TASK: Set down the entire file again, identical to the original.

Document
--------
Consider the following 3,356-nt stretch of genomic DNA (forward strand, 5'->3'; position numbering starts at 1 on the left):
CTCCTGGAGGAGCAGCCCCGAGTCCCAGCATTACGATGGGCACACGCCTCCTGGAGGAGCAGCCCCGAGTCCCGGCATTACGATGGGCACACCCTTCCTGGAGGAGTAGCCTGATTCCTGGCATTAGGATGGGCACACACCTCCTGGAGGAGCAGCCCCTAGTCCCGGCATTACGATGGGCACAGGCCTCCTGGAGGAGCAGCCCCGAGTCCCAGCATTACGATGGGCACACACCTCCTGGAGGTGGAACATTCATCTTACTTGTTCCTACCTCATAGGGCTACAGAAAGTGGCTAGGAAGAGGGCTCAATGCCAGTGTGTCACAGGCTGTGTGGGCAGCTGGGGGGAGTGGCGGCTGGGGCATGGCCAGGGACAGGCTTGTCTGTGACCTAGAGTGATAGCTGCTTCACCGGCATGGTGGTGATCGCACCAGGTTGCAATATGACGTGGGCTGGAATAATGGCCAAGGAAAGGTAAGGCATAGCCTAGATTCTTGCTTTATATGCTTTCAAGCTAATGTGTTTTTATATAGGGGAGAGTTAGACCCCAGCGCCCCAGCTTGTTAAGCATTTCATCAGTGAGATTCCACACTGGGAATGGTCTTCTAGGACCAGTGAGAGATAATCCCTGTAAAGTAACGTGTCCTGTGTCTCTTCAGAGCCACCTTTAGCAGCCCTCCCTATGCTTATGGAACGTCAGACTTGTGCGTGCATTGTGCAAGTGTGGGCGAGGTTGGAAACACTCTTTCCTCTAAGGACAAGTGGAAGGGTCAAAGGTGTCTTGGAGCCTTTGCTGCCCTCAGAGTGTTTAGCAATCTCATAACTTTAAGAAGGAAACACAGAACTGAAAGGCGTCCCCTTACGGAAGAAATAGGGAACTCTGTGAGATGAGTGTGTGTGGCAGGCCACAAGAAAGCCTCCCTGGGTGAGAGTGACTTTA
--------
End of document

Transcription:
Consider the following 3,356-nt stretch of genomic DNA (forward strand, 5'->3'; position numbering starts at 1 on the left):
CTCCTGGAGGAGCAGCCCCGAGTCCCAGCATTACGATGGGCACACGCCTCCTGGAGGAGCAGCCCCGAGTCCCGGCATTACGATGGGCACACCCTTCCTGGAGGAGTAGCCTGATTCCTGGCATTAGGATGGGCACACACCTCCTGGAGGAGCAGCCCCTAGTCCCGGCATTACGATGGGCACAGGCCTCCTGGAGGAGCAGCCCCGAGTCCCAGCATTACGATGGGCACACACCTCCTGGAGGTGGAACATTCATCTTACTTGTTCCTACCTCATAGGGCTACAGAAAGTGGCTAGGAAGAGGGCTCAATGCCAGTGTGTCACAGGCTGTGTGGGCAGCTGGGGGGAGTGGCGGCTGGGGCATGGCCAGGGACAGGCTTGTCTGTGACCTAGAGTGATAGCTGCTTCACCGGCATGGTGGTGATCGCACCAGGTTGCAATATGACGTGGGCTGGAATAATGGCCAAGGAAAGGTAAGGCATAGCCTAGATTCTTGCTTTATATGCTTTCAAGCTAATGTGTTTTTATATAGGGGAGAGTTAGACCCCAGCGCCCCAGCTTGTTAAGCATTTCATCAGTGAGATTCCACACTGGGAATGGTCTTCTAGGACCAGTGAGAGATAATCCCTGTAAAGTAACGTGTCCTGTGTCTCTTCAGAGCCACCTTTAGCAGCCCTCCCTATGCTTATGGAACGTCAGACTTGTGCGTGCATTGTGCAAGTGTGGGCGAGGTTGGAAACACTCTTTCCTCTAAGGACAAGTGGAAGGGTCAAAGGTGTCTTGGAGCCTTTGCTGCCCTCAGAGTGTTTAGCAATCTCATAACTTTAAGAAGGAAACACAGAACTGAAAGGCGTCCCCTTACGGAAGAAATAGGGAACTCTGTGAGATGAGTGTGTGTGGCAGGCCACAAGAAAGCCTCCCTGGGTGAGAGTGACTTTA